The monks were renowned for the loyalty they showed to their allies, such as the Order of the Golden Cup, with whom they often traveled. They were greatly respected in diplomatic matters and on issues of truth, for their inner strength, and as dangerous enemies.
The Disciples of St. Sollars were greatly respected wherever they journeyed, even by the Nars of Narfell. They maintained friendly and supportive relations with nearby communities in Damara and Vaasa, and they were especially respected there. Even those who opposed the Monastery of the Yellow Rose and its works would not dare move openly against them.
The Knights of Imphras II of Impiltur, who were backed by the church of Ilmater, had in the past fought alongside the Disciples of St. Sollars. The Lords of Imphras II, a ruling council of Impiltur in 1359 DR, had respected the Disciples for a long time.
The Disciples of St. Sollars the Twice-Martyred crossed over the Great Glacier, over the lands that would later be known as Damara and Vaasa, whilst both realms still lay beneath the ice. A fanatical order, they sought the most imposing, harsh, and dangerous place at which to build their temple, and found it in the highest peaks of the Earthspurs. The Monastery of the Yellow Rose, also known as the Citadel of the White Worm, was founded in the Year of the Yellow Rose, 1242 DR. [note 1]
In the Year of the Serpent, 1359 DR, Grand Master Poke died suddenly. This necessitated that Kane, a Master of Spring and next-in-line for the position of Grand Master, hurry back to the monastery and manage affairs until a new Grand Master could be trained and selected. However, Kane declined to hold the position for any length of time. After Kane, the next in line was a man named Temmenische, who was 95 years old, so he was hardly a practical choice. Although Cantoule was not in line for the position of Grand Master of Flowers, was not an obvious choice, and, aged about 40, was considered rather too young, Kane and Temmenische decided he would be the most suitable successor. Thus, Cantoule was pressed into the position of Grand Master of Flowers, and Kane and Temmenische put Cantoule through accelerated training in advanced techniques to prepare him for the post. As Grand Master, Cantoule continued his lessons while managing the Monastery of the Yellow Rose, a task for which he appeared quite capable. Since he took over in 1359 DR, the monastery enjoyed peaceful times and affairs proceeded smoothly with well-worn tradition.
However, Cantoule first had to decide which of the would-be kings of Damara the monastery should throw its support behind. Cantoule appeared to favor the heroic Gareth Dragonsbane, an adventuring companion of Kane. This would greatly strengthen Gareth's case. Thus Gareth invited Grand Master Cantoule to visit him in Bloodstone Village. The Monastery also sent a number of its monks to Gareth Dragonsbane, lord of Damara, so that they could serve as his emissaries to the Lords of Imphras II of Impiltur. This was thanks to the esteem the Lords had for the Yellow Rose, and Gareth's close relationship with the Monastery via his companion Kane.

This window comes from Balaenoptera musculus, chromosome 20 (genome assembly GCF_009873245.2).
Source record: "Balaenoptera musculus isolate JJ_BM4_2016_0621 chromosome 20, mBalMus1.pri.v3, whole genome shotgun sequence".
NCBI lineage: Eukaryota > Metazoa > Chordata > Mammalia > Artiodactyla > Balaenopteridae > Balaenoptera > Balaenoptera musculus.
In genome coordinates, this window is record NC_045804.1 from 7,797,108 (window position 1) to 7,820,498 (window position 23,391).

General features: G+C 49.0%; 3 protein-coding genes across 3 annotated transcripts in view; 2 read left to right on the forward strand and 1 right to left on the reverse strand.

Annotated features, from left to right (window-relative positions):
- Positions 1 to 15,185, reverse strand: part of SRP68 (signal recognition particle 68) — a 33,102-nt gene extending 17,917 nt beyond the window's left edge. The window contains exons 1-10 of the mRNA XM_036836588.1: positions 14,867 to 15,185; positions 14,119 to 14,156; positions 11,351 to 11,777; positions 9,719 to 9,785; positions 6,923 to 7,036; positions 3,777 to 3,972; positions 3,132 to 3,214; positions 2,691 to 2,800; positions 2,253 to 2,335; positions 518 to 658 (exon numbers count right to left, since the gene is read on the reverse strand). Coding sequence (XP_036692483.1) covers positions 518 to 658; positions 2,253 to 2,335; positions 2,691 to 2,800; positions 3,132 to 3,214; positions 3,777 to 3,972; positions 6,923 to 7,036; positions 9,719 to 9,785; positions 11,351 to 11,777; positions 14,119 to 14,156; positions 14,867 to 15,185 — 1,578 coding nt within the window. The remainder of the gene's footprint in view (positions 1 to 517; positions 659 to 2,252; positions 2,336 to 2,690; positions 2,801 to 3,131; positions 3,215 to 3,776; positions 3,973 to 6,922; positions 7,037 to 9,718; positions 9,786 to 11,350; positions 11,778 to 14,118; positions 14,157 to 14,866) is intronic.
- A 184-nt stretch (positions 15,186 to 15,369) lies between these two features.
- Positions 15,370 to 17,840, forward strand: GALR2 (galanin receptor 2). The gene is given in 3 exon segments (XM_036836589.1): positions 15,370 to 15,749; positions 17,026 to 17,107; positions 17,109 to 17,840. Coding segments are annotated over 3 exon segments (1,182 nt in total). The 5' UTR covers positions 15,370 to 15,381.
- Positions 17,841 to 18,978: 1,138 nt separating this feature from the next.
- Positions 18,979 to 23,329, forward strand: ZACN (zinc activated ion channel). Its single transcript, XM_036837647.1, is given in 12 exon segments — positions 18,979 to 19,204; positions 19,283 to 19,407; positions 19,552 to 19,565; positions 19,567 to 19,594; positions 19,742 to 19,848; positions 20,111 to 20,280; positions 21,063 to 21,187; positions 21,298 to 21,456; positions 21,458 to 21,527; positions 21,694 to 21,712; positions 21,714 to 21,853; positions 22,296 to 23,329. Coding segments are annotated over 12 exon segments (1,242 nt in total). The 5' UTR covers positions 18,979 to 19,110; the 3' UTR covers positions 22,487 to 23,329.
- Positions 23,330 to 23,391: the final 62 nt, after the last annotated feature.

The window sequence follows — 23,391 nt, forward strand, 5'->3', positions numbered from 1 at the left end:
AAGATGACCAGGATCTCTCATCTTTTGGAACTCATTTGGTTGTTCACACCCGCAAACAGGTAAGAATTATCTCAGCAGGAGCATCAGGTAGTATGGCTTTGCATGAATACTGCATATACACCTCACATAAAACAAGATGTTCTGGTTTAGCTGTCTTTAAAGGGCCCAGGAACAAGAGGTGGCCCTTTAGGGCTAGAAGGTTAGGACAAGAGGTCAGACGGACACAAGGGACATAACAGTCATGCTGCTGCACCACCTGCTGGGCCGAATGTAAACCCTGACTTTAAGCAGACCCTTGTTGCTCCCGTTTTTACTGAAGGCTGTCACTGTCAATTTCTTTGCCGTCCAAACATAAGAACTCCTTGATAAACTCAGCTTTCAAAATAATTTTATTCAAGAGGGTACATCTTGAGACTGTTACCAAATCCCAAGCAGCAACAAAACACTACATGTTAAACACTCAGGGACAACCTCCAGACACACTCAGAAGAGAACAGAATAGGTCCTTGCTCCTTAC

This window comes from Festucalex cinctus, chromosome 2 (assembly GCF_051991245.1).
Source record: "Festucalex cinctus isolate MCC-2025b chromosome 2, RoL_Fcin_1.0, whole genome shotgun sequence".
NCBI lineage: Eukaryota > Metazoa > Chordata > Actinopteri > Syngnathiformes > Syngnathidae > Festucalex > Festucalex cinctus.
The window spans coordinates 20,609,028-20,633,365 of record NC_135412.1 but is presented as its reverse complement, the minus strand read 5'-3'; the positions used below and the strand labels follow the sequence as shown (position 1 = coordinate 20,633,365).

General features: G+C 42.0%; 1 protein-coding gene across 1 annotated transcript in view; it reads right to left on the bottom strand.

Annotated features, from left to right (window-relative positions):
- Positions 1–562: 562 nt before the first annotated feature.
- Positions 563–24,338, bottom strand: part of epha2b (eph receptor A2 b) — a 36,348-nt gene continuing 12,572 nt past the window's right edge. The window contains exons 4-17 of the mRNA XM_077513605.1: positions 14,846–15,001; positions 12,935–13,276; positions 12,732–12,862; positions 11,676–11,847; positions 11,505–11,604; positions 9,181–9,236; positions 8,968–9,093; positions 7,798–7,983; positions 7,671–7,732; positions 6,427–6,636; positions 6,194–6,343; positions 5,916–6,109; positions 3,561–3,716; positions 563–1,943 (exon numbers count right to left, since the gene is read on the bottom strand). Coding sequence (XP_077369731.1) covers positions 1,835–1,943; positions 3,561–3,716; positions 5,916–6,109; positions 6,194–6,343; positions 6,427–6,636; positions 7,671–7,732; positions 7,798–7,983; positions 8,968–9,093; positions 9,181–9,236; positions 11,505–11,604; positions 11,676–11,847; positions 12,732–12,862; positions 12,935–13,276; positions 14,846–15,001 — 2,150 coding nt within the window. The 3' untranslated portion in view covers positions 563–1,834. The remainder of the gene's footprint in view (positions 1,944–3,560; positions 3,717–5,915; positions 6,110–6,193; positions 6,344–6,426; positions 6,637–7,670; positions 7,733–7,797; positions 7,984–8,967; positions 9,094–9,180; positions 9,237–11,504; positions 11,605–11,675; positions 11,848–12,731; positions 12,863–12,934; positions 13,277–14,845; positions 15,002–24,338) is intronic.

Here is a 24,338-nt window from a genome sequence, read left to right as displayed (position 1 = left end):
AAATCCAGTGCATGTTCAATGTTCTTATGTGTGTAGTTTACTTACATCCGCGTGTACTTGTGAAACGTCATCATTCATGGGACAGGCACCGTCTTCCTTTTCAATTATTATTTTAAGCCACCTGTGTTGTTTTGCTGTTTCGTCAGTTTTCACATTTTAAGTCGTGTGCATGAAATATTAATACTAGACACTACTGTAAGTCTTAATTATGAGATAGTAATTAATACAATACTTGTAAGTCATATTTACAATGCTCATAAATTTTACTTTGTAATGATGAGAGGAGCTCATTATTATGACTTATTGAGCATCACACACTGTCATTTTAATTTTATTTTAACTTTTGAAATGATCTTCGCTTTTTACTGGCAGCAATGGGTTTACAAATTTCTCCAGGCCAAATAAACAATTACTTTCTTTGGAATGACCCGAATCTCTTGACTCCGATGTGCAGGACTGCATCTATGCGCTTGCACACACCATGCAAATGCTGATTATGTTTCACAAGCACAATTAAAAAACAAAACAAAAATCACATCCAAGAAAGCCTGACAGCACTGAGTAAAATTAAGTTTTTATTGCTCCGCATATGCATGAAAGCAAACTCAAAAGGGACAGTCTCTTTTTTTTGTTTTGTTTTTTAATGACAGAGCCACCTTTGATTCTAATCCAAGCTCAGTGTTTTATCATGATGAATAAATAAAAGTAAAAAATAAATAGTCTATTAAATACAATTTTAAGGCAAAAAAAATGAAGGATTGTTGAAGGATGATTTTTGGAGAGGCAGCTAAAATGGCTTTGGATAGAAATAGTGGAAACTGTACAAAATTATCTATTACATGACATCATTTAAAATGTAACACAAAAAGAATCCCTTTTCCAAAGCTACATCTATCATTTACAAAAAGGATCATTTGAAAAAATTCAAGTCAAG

Later in 1359 DR, Duke Helmont the 15th of Carmathan in Damara claimed royal lineage, but an old women purporting to be midwife to the House of Devlin had no recollection of his birth and doubted his claims. Thus, Gareth Dragonsbane invited the Monks of the Yellow Rose to investigate the matter. Although the monastery possessed complete genealogical records, they sent a contingent of monks to Carmathan to investigate directly and fairly. With the monks so highly respected, Helmont had no option but to cooperate. Preliminary reports suggested the monks had apparently found evidence supporting the midwife's version of events.
Gareth became king later in 1359 DR.
In the Year of Rogue Dragons, 1373 DR, on Mirtul 25, the monastery was besieged by a flight of maddened chromatic dragons sent by Sammaster to prevent anyone from finding lore pertaining to the Rage of Dragons sweeping across Faerûn at the time. The hunters Dorn Graybrook and Raryn Snowstealer, the copper dragon Chatulio, and the song dragon Kara aided the monks in defending the monastery. The siege lasted for several days, before metallic dragons departed their refuge in the Galena Mountains and routed the chromatic dragons on Flamerule 11. The monastery community was nearly destroyed in the battle.
In 1484 DR, the monastery hosted Ambergris while her friend Afafrenfere sought to be accepted once more as a monk after leaving the order. The masters, led by Grandmaster Kane, agreed that Afafrenfere could return to the order if he joined Ambergris and Jarlaxle in their affairs in the Silver Marches.
- Afrafa: Master of the South Wind and one of the youngest and most successful monks in 1359 DR.
- Cantoule: A ranking monk and leader at the Monastery of the Yellow Rose. His title was Grandmaster of Flowers.
- Kane: The Grandmaster of Flowers was a close friend of the King of Damara, and was instrumental in the downfall of the Witch-King of Vaasa. He resided at the monastery in 1484 DR, having transcended his human form.